Surprises

The hole of a tarantual burrow (I think) is covered with spider's silk

I researched Arizona as much as I could before deciding to move here and now that we’ve been here over four months I can say there haven’t been any major surprises. I was a little worried that the summer heat and inescapable sun would drive me crazy right away, the risk I thought was low but the consequences severe. I thought it more likely I might be sick of the heat by the end of the summer and would want to escape back to the mountains or coast of the Northwest for a vacation, but so far that hasn’t happened. We are probably past the hottest days although it will still be above 100 degrees for a while yet. I’ve been pleased to find I can hike even on the hottest days as long as I’m on the trails early and off before the real heat of the day. We’ll see how I feel about the heat in the long term but so far the air conditioning, a nice swimming pool, and the wonders of the Sonoran Desert have made it tolerable.

Speaking of surprises, I was hiking near Granite Mountain one day when I saw what at first seemed like outstretched fingers of a human hand retreating into the earth before I quickly realized it was a tarantula pulling its legs into its hole. We saw a tarantula during a week’s vacation in New Mexico years ago so I assumed they would be more visible but so far I’ve only seen the one. I think this may be a tarantula hole, I saw it on the Vaquero Trail but didn’t see its owner, but I’m far from certain as I still have much to learn about my new home.

Threat Assessment

A tarantula tries to hide in a crevice under a rock

I grew up thinking tarantulas were deadly assassins that would kill you if you crossed their path, as I lived far from their domain and my impressions were formed based on how I saw them portrayed on television. We love to demonize and vilify certain animals (and worse, people) based on primal fears, and on deliberate lies told to mask the real threats, but in truth tarantulas are not a threat to us. As my wife and I walked down the path and stopped to watch this tarantula in New Mexico, she noticed us (their vision is poor but they are good at sensing vibrations in the ground) and ran over to this rock and tried to hide in a crevice but was slightly too big to fit. I always feel bad when I frighten an animal when I hike but thankfully she decided to trust us and climbed out onto the rock. A lesson my young self did well to learn – I was the threat.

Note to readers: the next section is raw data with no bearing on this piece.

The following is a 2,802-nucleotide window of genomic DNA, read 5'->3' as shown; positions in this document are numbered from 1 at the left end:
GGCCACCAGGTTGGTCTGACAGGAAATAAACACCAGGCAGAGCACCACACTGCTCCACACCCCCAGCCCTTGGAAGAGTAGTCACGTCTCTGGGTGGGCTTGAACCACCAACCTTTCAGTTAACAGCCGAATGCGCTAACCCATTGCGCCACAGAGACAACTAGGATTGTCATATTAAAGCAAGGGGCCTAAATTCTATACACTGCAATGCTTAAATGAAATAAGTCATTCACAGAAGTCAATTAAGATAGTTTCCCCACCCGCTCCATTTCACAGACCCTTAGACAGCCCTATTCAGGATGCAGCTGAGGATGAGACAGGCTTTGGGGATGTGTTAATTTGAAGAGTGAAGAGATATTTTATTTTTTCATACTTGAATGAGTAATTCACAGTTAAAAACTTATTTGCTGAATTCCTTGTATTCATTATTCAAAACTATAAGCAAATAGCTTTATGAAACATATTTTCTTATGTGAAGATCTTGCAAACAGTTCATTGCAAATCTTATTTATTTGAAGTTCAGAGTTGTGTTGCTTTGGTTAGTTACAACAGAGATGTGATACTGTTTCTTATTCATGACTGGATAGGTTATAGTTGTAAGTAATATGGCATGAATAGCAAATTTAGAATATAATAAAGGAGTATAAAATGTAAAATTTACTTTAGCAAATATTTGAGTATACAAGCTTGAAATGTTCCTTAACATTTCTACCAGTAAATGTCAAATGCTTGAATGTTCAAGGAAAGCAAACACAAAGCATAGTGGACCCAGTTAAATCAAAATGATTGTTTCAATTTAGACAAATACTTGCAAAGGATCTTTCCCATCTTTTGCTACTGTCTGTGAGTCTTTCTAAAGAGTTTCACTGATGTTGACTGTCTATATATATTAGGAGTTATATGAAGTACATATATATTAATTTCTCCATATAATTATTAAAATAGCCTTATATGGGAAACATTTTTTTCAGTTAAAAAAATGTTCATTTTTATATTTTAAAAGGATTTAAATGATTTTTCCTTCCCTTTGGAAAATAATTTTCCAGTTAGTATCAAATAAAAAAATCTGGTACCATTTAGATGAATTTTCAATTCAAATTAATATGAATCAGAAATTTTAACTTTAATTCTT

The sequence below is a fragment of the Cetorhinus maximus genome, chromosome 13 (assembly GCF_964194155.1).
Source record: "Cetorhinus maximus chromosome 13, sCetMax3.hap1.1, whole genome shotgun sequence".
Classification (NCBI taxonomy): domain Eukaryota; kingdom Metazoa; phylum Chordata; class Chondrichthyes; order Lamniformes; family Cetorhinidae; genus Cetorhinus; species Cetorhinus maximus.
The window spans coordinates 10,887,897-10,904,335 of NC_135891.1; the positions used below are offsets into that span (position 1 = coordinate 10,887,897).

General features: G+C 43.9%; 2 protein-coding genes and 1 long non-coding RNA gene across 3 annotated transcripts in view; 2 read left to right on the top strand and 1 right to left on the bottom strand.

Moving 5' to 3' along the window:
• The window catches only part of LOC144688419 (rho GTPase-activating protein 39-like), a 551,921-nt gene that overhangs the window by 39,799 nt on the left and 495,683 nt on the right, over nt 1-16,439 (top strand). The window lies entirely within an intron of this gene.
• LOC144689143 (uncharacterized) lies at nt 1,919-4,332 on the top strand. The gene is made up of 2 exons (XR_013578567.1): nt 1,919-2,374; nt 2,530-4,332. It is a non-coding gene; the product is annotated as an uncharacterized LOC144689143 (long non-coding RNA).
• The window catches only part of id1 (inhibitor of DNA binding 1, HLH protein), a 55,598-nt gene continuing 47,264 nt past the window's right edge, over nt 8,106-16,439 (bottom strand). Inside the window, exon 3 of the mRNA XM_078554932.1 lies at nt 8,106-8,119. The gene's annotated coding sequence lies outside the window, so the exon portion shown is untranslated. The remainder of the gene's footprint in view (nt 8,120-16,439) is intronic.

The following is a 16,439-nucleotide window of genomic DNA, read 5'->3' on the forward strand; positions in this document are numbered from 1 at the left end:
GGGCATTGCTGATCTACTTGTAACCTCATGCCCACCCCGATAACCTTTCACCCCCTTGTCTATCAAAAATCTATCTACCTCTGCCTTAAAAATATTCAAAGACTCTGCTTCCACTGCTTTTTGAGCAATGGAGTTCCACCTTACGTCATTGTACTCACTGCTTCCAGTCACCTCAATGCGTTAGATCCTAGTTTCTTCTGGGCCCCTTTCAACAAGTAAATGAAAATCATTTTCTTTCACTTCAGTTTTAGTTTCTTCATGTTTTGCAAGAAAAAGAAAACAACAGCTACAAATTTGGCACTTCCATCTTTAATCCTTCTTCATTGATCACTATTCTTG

A tarantula climbs up a rock

My First Tarantula

A tarantula walks across the Little Arsenic Trail in the Wind Rivers Recreation Area of Rio Grande del Norte National Monument in New Mexico

My wife and I were hiking up from the Rio Grande on our trip to New Mexico in 2007 when we met this lovely little creature on the trail. It was the first (and so far only) time I had seen a tarantula, a couple of job opportunities I’m pursuing are in areas where we might meet again. This one could still be out there, the females can live up to 20 years (the males only half as long).

Tread Carefully

A snail crawls across a fern frond in the Columbia River Gorge

Walking in the Columbia River Gorge you’re likely to come across slugs and snails underfoot, such as this snail (maybe one of our lancetooth species? I know nothing about snails) near Latourell Falls. It was just crossing over the fern frond that had fallen to the forest floor, not dining on it, I think lancetooths are carnivorous and eat other snails. The little creatures of the forest are one of the reasons I value short close-focusing distances in lenses, it minimizes the need to switch to (or even carry) a dedicated macro lens when you only need to get close, but not macro close. This was taken with the Sony-Zeiss 16-70 f/4 zoom lens, a lens I wasn’t sure about initially but which I’ve really come to like.

Wheeeeeeeeeeee!!!!

A fork-tailed bush katydid nymph nestles in a rose blossom

With its long legs sticking up towards the top of the rose blossom, it looked to me as if this fork-tailed bush katydid nymph had gone down a slide, but its playground was its dining room. We still have a few rose bushes remaining, this one included, but I haven’t decided if they will stay, as while I don’t like them the katydids love them, and I love the katydids. But these bushes are old, decades old, and their thorns are malevolent.